NOV 24 (Green Bay Press-Gazette) - "I might get some sleep this week." Ruddy-cheeked Ken Bowman said it lightly, but there was, nonetheless, a palpable suggestion of the dark hours just past - long, soul-searching hours in which he and his fellow occupants of the Packers' offensive line probed for answers through four weeks of inexplicable futility and frustration that produced an incredibly meager yield of 36 points. Now, happily, as this lay behind - in the pleasant backwash of a 38-13 derailment of Minnesota's Vikings. Able at this point to make an objective appraisal, the Pack's articulate sophomore center declared, "I guess we all were resolved that it had to be a slump. We were blocking our hearts out and Bart (quarterback Starr) was trying his heart out, and nothing seemed to work. I don't know if there's such a thing as trying too hard or being too tense, but I think something like that must have been our trouble." Had he and his colleagues on the attacking unit begun to doubt themselves? "We were concerned, of course, but 'a man ain't nothing but a man,'" Bowman replied, interjecting a philosophical note. "You can try and try and if it's not good enough, it's just not good enough. I feel I try as hard as I can all the time, and I feel that's all I can do for the team." Attempting to explain that startling renaissance in the Twin Cities, Bowman observed, "Everybody started coming off the ball real good in the last quarter of the Ram game in Milwaukee a week earlier, and I think we knew if we were going to kick this slump, this was the time to kick it." The rugged visaged Rock Island, Ill., native had revised his approach to the enemy, he further confided, as a personal contribution to the revival. "I call the blocking on the line," he informed. "For example, if the middle linebacker is playing too deep for me to handle, I'd adjust the call accordingly. I have been getting too stereotyped in my calls," the 240-pound University of Wisconsin alumnus continued. "If somebody would operate a certain way in one game, I would study the films and decide therefore this week the blocks should be called even - the calls are odd or even -and I as more often wrong than right."...DEFENSIVE PEOPLE: "So I started looking at the defensive people and analyzing them, trying to figure what the heck they were going to do, instead of relying on what I'd seen in the movies. If you can see their feet and their hands, you can usually tell what they're likely to do - by seeing how much weight they have in front and how much back. Up to this time, I haven't been paying too much attention. The coach (offensive line coach Ray Wietecha, himself one of the NFL's premier centers while with the New York Giants) has been trying to get me to do it all season, but I was a little afraid, too - you could look like the world's biggest chump if you didn't read it right. But from now on in," Ken added with understandable fervor, "I'm going to call 'em the way I see 'em - instead of the way I saw 'em." Again reflecting upon those bleak days, he confided, "I can only speak for myself, but I'd get out to practice and  was beginning to think I was a lead-footed bum who didn't belong here - it starts to work on you. But I think now we're out of it." Game after game, the 23-year-old center emerges with a bloody and battered forehead, which might suggest the opposition is playing havoc with his person, but such is not the case. "I had a bad helmet at the start of the season - it fit poorly," Ken explained. "That's what started it." "I got a good helmet after that, but once you get rid of one of those things, it's hard to get rid of. There still is enough contact that it rubs the scabs off. Some of the fellows have licked it by wearing a big sponge pad, but it fits all the way across the forehead. I have so much skin on my forehead," Bowman laughed, "that the pad pinches all the skin down over my eyes and I can't see where I'm going. I think with this helmet, though, it'll be all right next year - I hope. It would be a heckuva way to go through life." Father of a three-year-old son (Lance Lincoln), Ken has become an avid bowhunter of late. "I've taken it up this year and I like it a lot - it's an awful lot of sport," he says, adding, "I don't particular like hunting with a gun. I don't think that's too much sport. If you get some of the shots with a gun that I've had with a bow and arrow, that's murder. There's an element of human miscalculation to bowhunting that makes it sporting - I like it."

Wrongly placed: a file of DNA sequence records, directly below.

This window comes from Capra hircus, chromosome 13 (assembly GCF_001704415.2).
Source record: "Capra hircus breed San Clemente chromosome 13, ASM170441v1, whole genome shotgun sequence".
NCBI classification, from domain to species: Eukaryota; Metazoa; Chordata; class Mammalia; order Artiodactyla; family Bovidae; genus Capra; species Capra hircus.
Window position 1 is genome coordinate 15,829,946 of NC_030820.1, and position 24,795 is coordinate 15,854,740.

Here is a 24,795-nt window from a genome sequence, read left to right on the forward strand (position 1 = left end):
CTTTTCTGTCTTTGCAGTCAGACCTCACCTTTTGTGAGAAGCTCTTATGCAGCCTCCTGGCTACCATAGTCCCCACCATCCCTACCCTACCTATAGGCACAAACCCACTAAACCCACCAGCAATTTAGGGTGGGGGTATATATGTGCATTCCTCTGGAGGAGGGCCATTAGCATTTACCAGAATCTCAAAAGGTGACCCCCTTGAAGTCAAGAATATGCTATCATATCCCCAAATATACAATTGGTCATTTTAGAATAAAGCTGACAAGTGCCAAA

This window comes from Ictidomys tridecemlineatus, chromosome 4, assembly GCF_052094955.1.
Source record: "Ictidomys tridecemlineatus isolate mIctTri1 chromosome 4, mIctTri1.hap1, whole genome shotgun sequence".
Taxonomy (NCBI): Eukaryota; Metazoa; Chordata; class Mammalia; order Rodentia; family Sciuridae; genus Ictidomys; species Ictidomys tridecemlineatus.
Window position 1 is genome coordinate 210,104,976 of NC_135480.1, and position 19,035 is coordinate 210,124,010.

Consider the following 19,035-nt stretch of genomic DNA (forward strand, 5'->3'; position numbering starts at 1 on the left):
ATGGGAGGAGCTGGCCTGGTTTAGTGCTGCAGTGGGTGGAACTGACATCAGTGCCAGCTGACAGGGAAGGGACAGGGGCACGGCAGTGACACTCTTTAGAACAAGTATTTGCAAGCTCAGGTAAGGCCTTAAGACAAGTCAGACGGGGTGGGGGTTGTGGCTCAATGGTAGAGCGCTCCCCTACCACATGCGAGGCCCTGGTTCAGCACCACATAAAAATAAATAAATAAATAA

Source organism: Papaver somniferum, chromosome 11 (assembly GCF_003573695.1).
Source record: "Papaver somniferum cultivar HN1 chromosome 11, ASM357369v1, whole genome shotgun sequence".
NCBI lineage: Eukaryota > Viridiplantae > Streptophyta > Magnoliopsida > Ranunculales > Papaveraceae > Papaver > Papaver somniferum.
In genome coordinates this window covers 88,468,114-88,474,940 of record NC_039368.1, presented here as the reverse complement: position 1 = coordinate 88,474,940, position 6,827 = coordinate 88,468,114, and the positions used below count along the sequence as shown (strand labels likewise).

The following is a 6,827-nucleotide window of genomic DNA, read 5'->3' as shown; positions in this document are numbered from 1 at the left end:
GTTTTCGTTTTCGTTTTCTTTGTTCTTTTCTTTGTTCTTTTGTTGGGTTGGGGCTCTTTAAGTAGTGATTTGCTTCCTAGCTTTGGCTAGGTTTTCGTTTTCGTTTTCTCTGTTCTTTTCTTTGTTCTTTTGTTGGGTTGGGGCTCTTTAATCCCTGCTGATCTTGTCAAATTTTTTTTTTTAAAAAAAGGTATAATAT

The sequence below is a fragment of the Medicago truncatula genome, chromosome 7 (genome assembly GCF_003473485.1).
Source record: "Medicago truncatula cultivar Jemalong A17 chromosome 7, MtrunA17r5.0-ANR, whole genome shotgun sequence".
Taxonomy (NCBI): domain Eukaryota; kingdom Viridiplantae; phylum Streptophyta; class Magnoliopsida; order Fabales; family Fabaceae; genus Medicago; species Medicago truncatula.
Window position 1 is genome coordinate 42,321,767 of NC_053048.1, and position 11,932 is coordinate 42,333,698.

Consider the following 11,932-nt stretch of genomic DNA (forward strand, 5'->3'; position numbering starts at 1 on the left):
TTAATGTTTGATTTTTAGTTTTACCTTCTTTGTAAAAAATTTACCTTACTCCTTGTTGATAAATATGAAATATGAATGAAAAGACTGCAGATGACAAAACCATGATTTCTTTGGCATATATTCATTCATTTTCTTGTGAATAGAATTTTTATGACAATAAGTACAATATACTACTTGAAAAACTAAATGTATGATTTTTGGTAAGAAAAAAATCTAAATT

NOV 25 (Appleton Post-Crescent) - Christmas shopping in the Green Bay Packer ticket office is something paradoxical - there is only one thing you can buy there, and they don't have any of those. So if you planned on surprising anyone with a pair of season tickets to the Bays' home games, you'd better prepare the receiver for a belated surprise. "There's really nothing available now," the woman at the counter said, "but, of course, there's always the waiting list."...THOUSANDS ON LIST: The "list" is only a year old, but already it has mounted to the thousands. Later, if ever Lambeau Field stadium is enlarged, some of those at the head of the list may get tickets. If there is no enlargement (and the ticket office said they knew of no plans for one), some of the list may be satisfied due to cancellations, the death of a ticket holder or a miracle. The situation is somewhat more optimistic in Milwaukee, where the Packers play three home games. It is expected that the early bird who gets his name on that waiting list, will have tickets sometime before the 1967 season...BETTER IN MILWAUKEE: In the case of the Milwaukee area shopper, all that is required is a self-addressed envelope. Later, when the opening develops, the envelope is used to inform the ticket hopeful of what is available. At any rate, spokesman in either office are not making any bets that Christmas orders for this year will be fulfilled. It is suggested, however, that some enterprising printer come up with a printed card stating; Your name has been added to the Green Bay Packer season ticket waiting list by a friend. Merry Christmas.